When disaster strikes and all other communication channels are unavailable or offline, ham radio (or amateur radio) is a reliable and self-sufficient method of keeping communication open in times of emergency. But that’s not all that draws enthusiasts to the hobby – after all staying connected is part of human nature, and ham radio provides us with a unique yet challenging way of connecting with other likeminded people around the world.
Even in the age of cellphones and instant digital messaging, ham radio has stood the test of time and continued to stay popular amongst enthusiasts. If you are interested in venturing into the world of amateur ham radio in India, here’s what you need to know:
1. Who is the local amateur ham radio governing body in India?
Each country has its own governing body that monitors, regulates, and licenses the use of amateur ham radio. In India, that responsibility falls to the Wireless Planning & Coordination Wing (WPC) under the Ministry of Communications. They are responsible for issuing amateur radio licences, and allocating and monitoring the respective frequency spectrum.
There are also several regional organisations like the Kerala Amateur Radio League, Amateur Radio Society of India, and National Institute of Amateur Radio that provide smaller communities for local enthusiasts.
2. What types of amateur radio are there?
Ham radio is just one type of amateur radio; each type has its own names, frequencies, rules, advantages, and disadvantages so it is best to explore your options to find what suits you best. This includes Ham Radio, Citizen’s Band (CB), Family Radio Service (FRS), General Mobile Radio Service (GMRS), and Multi-Use Radio Services (MURS).
Of these types, ham radio is popular as it has the widest frequency range (1.8-1300 MHz) with estimated base ranges of over 80 km and handheld ranges of 32 km. However do keep in mind that you need a licence to operate ham radio equipment, and it can have a steep initial learning curve and cost.
Most ham radio operators use either Very High Frequency (VHF) or Ultra High Frequency (UHF) to communicate. VHF spans 30-300 MHz, with a ham radio band of 144-148 MHz. These are simplex communications, which are highly reliable and less susceptible to noise interference. However, you might have a shorter physical range that limits who you can communicate with.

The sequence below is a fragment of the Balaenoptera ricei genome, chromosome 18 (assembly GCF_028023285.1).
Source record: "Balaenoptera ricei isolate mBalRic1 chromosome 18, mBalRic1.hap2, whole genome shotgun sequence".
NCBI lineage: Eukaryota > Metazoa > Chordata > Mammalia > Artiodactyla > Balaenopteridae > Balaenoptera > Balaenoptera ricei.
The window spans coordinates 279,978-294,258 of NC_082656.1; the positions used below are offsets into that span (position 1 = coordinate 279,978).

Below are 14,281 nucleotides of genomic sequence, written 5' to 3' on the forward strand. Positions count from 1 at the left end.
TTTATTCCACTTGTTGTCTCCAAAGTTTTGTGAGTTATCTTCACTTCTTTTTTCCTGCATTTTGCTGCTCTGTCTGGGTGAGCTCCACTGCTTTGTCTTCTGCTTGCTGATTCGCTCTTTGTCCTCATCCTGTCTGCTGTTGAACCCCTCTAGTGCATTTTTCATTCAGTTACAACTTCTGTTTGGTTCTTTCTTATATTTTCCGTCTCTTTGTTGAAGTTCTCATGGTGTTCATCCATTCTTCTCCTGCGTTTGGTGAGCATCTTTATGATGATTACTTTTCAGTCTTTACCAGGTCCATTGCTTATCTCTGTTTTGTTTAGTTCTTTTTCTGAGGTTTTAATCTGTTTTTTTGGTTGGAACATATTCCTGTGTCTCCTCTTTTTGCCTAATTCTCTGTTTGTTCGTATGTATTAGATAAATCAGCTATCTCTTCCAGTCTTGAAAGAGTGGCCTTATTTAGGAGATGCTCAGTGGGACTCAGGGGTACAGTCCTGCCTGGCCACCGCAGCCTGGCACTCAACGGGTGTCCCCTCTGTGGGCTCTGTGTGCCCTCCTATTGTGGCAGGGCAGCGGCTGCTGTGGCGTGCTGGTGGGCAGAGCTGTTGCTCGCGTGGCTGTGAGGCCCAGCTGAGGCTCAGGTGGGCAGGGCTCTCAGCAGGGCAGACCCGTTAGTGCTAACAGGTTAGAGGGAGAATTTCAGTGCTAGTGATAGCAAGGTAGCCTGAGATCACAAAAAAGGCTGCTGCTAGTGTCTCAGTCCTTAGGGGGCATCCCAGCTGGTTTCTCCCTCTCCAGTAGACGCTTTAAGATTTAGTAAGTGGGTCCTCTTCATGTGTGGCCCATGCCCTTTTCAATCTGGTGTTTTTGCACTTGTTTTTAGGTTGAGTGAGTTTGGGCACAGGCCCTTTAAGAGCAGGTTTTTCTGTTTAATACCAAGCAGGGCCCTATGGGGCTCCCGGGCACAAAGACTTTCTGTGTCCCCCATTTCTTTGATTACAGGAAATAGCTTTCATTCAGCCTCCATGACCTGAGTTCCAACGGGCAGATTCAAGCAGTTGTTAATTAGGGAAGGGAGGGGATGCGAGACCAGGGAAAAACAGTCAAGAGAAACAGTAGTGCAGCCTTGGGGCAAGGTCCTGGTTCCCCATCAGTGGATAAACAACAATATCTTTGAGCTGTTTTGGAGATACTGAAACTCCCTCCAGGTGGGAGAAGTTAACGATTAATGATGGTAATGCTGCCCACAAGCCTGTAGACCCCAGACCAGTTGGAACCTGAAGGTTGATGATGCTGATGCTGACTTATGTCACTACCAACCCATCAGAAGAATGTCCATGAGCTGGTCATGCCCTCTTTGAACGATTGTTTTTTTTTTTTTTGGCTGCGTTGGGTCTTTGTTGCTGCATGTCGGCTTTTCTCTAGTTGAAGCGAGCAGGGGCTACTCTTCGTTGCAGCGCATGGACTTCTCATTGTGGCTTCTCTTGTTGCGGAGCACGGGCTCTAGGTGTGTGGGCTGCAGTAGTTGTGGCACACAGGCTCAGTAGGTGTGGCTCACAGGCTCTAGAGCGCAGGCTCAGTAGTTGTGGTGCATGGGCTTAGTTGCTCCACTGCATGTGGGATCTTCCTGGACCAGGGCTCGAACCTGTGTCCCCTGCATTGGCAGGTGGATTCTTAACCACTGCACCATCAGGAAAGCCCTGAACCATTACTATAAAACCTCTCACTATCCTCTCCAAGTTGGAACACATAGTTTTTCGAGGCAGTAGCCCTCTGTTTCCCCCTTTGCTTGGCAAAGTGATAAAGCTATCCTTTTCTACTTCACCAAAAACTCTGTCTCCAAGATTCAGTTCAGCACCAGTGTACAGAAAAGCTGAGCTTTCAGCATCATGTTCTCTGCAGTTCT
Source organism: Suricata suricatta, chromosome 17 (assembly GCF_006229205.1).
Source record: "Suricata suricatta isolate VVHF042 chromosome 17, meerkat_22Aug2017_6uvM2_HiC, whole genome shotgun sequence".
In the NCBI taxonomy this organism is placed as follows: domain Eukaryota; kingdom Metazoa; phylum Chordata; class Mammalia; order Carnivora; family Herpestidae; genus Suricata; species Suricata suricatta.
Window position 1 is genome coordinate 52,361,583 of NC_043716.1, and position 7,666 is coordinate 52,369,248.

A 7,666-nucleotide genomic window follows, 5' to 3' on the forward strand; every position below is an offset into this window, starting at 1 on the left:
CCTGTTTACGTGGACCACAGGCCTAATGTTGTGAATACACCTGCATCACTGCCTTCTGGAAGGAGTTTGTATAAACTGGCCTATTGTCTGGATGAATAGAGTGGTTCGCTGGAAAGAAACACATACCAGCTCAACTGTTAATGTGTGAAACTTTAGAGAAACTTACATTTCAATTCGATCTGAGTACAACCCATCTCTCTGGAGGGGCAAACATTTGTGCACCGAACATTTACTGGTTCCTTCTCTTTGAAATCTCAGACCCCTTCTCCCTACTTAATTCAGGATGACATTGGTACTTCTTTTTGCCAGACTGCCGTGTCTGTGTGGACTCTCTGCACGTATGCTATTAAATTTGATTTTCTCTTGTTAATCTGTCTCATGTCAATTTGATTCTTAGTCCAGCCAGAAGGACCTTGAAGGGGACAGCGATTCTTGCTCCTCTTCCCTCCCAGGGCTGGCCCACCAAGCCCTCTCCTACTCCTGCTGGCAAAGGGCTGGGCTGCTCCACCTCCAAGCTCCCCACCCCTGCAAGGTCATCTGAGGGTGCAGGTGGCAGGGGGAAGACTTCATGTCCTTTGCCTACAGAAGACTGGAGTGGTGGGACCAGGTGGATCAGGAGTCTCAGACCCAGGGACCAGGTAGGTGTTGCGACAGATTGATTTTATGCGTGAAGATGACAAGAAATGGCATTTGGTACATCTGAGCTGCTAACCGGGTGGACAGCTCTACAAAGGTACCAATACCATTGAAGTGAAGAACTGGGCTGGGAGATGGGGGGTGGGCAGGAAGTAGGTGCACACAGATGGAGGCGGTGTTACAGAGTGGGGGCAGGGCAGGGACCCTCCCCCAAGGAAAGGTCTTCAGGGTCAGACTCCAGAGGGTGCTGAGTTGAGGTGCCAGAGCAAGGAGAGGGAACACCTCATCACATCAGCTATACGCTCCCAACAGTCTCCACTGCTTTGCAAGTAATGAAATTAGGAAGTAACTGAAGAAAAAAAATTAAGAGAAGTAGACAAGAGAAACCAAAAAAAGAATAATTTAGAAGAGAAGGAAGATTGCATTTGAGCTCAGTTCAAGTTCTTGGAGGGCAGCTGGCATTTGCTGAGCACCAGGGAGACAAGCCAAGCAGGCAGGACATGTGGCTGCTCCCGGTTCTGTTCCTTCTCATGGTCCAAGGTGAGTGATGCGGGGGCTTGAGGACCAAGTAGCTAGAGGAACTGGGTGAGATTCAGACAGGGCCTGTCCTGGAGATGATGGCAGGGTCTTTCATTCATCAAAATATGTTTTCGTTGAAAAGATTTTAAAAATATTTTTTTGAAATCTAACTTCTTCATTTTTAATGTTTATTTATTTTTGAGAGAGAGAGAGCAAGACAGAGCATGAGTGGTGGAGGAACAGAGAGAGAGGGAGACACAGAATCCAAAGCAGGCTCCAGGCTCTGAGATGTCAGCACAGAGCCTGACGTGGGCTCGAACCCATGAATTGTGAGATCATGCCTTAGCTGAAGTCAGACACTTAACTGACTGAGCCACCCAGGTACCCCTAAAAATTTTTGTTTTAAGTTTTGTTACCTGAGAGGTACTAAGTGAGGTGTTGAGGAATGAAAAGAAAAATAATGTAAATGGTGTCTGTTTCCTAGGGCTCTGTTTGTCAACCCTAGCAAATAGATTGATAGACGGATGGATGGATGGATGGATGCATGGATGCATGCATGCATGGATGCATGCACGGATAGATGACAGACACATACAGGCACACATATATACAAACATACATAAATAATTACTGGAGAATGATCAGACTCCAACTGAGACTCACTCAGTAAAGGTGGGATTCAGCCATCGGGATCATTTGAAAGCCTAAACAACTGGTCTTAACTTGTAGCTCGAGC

UHF spans 300 MHz to 3 GHz, with a ham radio band of 420 – 450MHz. As UHF operates on shorter wavelengths they are more prone to interference, but have a wider frequency and audio signal quality range allowing you to communicate across longer distances.
3. What equipment do I need for amateur ham radio?
Here are some of the necessary equipment to begin broadcasting and receiving ham radio messages:
- Amateur HF Transceivers: Transceivers like the FT-840 or IC-718 combine a receiver and transmitter, giving you more communication power in one useful device. You can also invest in Amateur Mobile Transceivers and Amateur Handheld Transceivers for added convenience if you plan to use ham radio outdoors or on the move.
- Antenna: There are 2 main types of antennas – directional, and omnidirectional. Directional antennas send signals in a direct path whereas omnidirectional sends signals in every direction. A suitable antenna choice depends on who you want to communicate with, although generally omnidirectional antennas do have a wider range.
- Repeaters: Repeaters like the Yaesu HRI-200 or ICOM IC-FR9020 are used to receive nearby signals and rebroadcast them into a wider network, allowing you to amplify reception and improve communication. Think of them as a mobile cell tower equivalent, boosting signals even if you get further away from the source.
- Rotators: Your antenna’s best friend, rotators help the antenna to be properly directed and aimed in order to receive the best signal.
How do I know if amateur ham radio is suitable for me?
Here are a few things to consider when deciding if you want to become part of any amateur radio community, including ham radio:
- Signal range in different environments/terrain
- Ease of skill acquisition and learning curve
- Local or relevant communication and broadcasting capabilities with emergency services
- Associated costs (e.g.amateur radio equipment, accessories, and long-term repairability)
Tecomart has been a trusted supplier of amateur radio communication and navigation equipment since 1994. We strive to provide affordable, high-quality communications solutions for our clients regardless of whether they are an established company or an individual interested in amateur communications. Get in touch to learn more about our products and solutions, or request a quote.